[i] A review of “lessons-learned” prepared by the French Expeditionary Force in 1953 provides insight into the strategic/operational perspective of the French during the war and will serve as the basis of much of what is to follow. Service historique de la Défense (hereafer SHD), carton 10H984.  “Enseignements de la guerre d’Indochine.”  Prepared by F.T.E.O.  Dated 1953.

[ii] Philippe Gras, L’armée de l’air en Indochine (1945-1954): L’impossible Mission (Paris: L’Harmattan, 2001), 149-150.

[iii] SHD, carton 10H906.  “Situation des T.F.I.S., mois de septembre,” 3eème Bureau. Dated Sept 1949.

[iv] At the beginning of the war the primary French fighter was the Spitfire Mk IX.  Over the course of 1949/50 this was replaced by the P-63 King Cobra, and to a lesser extent the F8F Bearcat and F6F Hellcat.

[v] SHD, carton 10H984.  “Enseignements de la guerre d’Indochine.”  Prepared by F.T.E.O.  Dated 1953.

[vi] Gras, 422.

[vii] SHD, carton 10H984.  “Enseignements de la guerre d’Indochine.”  Prepared by F.T.E.O.  Dated 1953.

[viii] SHD, carton 10H4950.  “Compte-rendu d’Opération “VEGA”.  Dated 23 Feb 1948.  Prepared by Lt-Colonel de Sairigné, Commandant la 13e D.B.L.E, Secteur de HOC MON, Commandant l’opération “VEGA.”

[ix] Gras., 186.

[x] SHAT, carton 10H4950.  “Compte-rendu d’Opération “VEGA”.  Dated 23 Feb 1948.  Prepared by Lt-Colonel de Sairigné, Commandant la 13e D.B.L.E, Secteur de HOC MON, Commandant l’opération “VEGA.”

[xi] SHD, carton 10H906.  “Instruction personnelle & secrète pour les Colonels Commandants de Zone,” prepared by Général de Brigade Chanson, Commandant les Forces Terrestres du Sud Vietnam.  Dated 25 May 1951.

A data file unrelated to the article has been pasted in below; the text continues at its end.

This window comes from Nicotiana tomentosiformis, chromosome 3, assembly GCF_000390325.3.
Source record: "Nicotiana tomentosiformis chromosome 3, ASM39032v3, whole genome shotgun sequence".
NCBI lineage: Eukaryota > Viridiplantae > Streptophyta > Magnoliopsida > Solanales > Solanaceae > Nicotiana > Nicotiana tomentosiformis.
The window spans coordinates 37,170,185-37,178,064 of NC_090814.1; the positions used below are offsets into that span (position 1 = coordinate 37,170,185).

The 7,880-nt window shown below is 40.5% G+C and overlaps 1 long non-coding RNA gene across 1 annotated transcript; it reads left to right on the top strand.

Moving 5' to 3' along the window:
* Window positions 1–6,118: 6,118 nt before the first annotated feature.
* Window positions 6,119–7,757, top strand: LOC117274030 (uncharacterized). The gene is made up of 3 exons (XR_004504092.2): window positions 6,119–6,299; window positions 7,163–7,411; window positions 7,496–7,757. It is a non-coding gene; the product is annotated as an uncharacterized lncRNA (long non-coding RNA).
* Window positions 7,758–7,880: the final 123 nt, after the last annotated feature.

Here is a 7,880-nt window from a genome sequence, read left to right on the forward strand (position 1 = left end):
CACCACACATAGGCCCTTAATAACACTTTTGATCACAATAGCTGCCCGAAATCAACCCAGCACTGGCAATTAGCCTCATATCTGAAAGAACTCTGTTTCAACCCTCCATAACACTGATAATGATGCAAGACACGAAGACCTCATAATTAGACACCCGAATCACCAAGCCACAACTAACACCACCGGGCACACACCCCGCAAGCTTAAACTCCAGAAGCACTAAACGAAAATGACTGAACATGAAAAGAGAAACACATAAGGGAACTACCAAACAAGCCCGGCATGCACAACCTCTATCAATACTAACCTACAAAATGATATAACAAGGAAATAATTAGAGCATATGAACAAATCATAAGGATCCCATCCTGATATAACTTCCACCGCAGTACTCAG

[xii] A.M. Savani, Visage et Images du Sud Viet-Nam (Saigon: Imprimerie française d’outre-mer, 1955), 14.

[xiii] SHD, carton 10H3746.  “évolution des forces V.M. du Nambo de Septembre 1945 à Janvier 1952,” dated 10 January 1952 and prepared by état-Major/2eme Bureau, Forces terrestres du Sud Viet-nam.


War Diaries and Digital Humanities

The growing pace of archival digitization is creating tensions in communities of researchers and archivists. Digital Humanities projects hold great promise, but also substantial risks for today’s researchers and for future generations of scholars.

Andrew Hoskins (Interdisciplinary Research Professor at University of Glasgow) points out that “digital networks and databases appear to crush historical distance. Archives of war increasingly come to us. A simple YouTube search throws up a chaotic mix of official and unauthorised, user-generated content, from helmet cam footage to images of snipers in the field. But this immediacy, volume and pervasiveness can mean less reflection. The rawness of media memory distills a history without horizon and without hindsight. The sheer scale and complexity of digital data as primary source creates an immediate but unwieldy archive. It also hides what is really lost in paper’s demise.”

So, as war diaries and other military records are increasingly being digitized, Hoskins asks: “what are the prospects for the future of the history of warfare?”

The digitization of documents “might make records easier to find,” but Hoskins warns that: “something important is lost. The digital file strips away the subliminal context that comes with the finding, filing, handling and searching through the physical file. The mental map of the archive and its contents dissolve.”